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Morning Jay: How To Read The Polls, the "Northeast Firewall," And Quantifying The Dems' Midwestern Malaise!

6:30 AM, Sep 28, 2010 • By JAY COST
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And even in 2004 the number of Northeastern Republican House seats was pretty small.  In the last 100 years, the two parties have effectively engaged in a trade.  The Democrats gained the Northeast as a stronghold while the GOP has taken control of the South.  I’d argue that, considering population trends, the Republicans got the better deal.

From 1896 to 1924, the Northeast was a Republican bastion, going GOP in every cycle except 1912 (and New Hampshire in 1916).  That meant that, in 1924, the GOP could count on 141 secure electoral votes from the Northeast.  The South was equally solid for the Democrats, who could count on 136 Electoral votes in 1924.   

Today, the Democrats have solid control over just 76 Northeastern electoral votes while the GOP solidly controls 118 Southern electoral votes.  Advantage: Republicans.

The House vote has generally tracked the presidential vote, so much so that we can note the following: for decades after the Great Depression, the GOP had a large share of Northeastern congressional districts, but could not get close to a majority in the House.  In 1994, the GOP broke through and won a majority of Southern congressional districts.  Remind me again what else happened that year…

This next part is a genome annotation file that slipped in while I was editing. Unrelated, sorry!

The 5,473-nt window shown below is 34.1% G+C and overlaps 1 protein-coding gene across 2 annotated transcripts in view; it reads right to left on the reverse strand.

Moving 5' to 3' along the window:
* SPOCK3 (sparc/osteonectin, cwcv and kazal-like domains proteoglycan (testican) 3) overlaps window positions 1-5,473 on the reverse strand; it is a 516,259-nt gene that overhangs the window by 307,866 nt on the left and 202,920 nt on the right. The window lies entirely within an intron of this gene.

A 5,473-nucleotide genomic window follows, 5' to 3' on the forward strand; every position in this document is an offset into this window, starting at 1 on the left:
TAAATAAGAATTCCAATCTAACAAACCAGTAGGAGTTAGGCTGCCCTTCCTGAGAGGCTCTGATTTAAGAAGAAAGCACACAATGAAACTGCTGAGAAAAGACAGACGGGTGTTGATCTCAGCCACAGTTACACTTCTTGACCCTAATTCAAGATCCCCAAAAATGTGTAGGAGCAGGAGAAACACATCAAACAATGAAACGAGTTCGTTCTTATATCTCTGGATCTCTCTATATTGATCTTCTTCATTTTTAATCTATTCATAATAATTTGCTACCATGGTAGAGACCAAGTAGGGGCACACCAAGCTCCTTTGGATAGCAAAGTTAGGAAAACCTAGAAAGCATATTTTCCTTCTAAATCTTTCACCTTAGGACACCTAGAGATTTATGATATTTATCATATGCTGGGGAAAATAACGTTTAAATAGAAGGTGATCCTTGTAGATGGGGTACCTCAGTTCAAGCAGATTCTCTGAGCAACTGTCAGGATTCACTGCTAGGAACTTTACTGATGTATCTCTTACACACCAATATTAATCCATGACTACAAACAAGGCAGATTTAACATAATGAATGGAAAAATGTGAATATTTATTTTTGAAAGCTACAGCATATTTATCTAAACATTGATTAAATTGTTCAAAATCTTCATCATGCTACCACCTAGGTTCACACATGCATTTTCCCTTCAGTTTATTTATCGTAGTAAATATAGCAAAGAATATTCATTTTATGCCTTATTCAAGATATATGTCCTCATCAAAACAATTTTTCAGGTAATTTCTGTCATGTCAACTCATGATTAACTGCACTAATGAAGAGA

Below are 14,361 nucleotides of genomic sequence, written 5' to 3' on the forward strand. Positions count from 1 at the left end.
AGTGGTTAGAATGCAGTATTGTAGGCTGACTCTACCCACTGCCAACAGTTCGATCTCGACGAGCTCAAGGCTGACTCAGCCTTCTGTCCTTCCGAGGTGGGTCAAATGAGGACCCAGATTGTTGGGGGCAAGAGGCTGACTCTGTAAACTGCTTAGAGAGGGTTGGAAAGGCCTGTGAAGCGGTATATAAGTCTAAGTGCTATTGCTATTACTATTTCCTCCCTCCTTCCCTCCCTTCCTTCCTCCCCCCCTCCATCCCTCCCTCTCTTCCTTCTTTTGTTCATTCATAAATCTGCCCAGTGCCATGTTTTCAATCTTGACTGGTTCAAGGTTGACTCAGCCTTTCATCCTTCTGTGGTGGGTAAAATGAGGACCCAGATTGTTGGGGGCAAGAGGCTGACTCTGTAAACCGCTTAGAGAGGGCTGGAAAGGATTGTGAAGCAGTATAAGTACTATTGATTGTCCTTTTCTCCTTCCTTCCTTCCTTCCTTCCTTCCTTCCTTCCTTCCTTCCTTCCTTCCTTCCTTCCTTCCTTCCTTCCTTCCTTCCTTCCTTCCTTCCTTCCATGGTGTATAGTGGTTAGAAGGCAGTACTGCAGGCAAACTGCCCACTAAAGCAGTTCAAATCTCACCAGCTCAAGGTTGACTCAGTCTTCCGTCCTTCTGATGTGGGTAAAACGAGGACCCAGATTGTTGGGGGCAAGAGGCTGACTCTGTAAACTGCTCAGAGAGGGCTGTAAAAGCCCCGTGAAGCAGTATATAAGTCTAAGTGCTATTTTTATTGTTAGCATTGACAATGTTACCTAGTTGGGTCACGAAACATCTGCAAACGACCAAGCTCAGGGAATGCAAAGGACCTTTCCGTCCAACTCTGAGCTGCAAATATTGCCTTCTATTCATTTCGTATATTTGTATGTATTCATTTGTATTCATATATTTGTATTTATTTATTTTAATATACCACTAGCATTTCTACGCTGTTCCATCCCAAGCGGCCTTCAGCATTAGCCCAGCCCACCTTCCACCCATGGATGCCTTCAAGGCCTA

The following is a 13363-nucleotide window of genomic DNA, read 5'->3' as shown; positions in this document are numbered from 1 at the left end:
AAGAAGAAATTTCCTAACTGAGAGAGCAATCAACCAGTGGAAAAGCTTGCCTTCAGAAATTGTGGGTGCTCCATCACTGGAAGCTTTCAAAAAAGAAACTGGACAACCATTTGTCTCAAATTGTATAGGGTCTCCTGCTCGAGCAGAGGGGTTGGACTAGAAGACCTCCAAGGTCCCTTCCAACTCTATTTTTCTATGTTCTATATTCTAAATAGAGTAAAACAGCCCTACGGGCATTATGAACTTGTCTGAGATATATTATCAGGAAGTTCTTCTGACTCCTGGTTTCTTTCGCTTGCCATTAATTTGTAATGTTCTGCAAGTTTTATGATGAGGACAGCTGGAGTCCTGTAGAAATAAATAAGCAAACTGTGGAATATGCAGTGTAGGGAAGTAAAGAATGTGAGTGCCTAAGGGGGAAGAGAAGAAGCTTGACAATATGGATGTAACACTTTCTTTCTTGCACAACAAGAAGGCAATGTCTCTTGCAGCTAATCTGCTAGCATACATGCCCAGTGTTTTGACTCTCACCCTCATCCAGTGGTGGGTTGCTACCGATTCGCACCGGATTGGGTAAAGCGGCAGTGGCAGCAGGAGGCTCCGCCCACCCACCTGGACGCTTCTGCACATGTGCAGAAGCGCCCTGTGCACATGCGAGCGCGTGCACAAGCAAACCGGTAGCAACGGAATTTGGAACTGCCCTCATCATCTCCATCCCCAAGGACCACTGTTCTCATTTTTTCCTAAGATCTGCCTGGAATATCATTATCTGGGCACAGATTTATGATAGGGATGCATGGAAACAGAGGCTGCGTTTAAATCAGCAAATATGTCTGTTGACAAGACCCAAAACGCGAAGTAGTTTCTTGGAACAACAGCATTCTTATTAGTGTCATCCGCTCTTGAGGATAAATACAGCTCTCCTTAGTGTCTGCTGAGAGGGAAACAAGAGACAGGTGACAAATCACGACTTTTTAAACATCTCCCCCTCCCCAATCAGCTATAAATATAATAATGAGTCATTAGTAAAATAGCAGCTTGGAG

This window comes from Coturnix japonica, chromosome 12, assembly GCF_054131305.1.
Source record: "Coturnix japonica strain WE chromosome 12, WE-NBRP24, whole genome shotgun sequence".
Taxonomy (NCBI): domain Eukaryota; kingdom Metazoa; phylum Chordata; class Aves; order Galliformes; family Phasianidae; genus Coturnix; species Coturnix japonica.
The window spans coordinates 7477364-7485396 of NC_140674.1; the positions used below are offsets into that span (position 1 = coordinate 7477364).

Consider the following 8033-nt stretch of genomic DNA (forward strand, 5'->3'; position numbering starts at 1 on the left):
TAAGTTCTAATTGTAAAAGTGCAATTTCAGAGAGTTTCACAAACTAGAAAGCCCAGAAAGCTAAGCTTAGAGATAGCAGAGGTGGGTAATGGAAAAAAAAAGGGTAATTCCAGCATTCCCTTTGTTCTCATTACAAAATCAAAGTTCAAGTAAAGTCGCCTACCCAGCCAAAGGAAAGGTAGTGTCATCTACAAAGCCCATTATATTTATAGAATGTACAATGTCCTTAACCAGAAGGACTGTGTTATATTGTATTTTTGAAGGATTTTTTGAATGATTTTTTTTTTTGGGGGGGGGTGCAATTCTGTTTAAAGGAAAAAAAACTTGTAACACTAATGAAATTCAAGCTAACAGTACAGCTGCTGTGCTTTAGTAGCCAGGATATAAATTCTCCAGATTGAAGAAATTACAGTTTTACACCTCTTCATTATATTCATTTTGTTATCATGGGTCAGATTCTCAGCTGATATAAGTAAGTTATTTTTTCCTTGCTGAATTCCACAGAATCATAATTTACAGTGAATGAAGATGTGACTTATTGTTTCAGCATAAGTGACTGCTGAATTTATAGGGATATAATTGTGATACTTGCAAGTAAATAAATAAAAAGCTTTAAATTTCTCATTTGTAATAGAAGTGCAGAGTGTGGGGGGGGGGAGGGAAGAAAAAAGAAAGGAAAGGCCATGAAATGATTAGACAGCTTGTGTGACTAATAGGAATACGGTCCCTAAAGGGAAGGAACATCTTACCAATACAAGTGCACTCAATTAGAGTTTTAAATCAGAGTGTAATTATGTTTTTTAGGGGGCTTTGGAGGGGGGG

3. Quantifying the Democratic Decline in the Midwest.  One thing about electoral politics has not changed: the Midwest swings the balance of power in the United States government.  And this year, it is looking brutal for Democrats.  To quantify this, I’ve put together the following chart.  It tracks the change in the D-R spread from the 2008 presidential election to current polling averages in 2010 for gubernatorial and senatorial races in the Midwest (excluding those where a Republican incumbent is running for reelection).  So, for instance, Obama won Ohio by 4.6 percent in 2008.  This year, the Democrats are behind in the two main statewide races by an average of 11.4 percent.  That makes for a total swing to the GOP of 16 points. 

I'm not really sure how to respond to this chart.  The swings it shows are just extraordinary.  My guess is that the Democrats will close the gaps in many of these contests, but still.  Obama's political coalition stands a real chance of getting swept in all of the Midwest battles for senator and governor.  That didn’t even happen in 1994, when the Democrats won the Nebraska governor’s race, and as well as Senate seats in North Dakota, Nebraska, and Wisconsin. 

We should take these results as leading indicators for the competitive House races in the region, for which there is very little reliable polling.  Generally speaking, the swing toward the GOP in the Midwest looks to be enormous and broad-based, and it should show up in the Senate, Governor, and House races.

This is where the balance of power is determined.  Not the Northeast!

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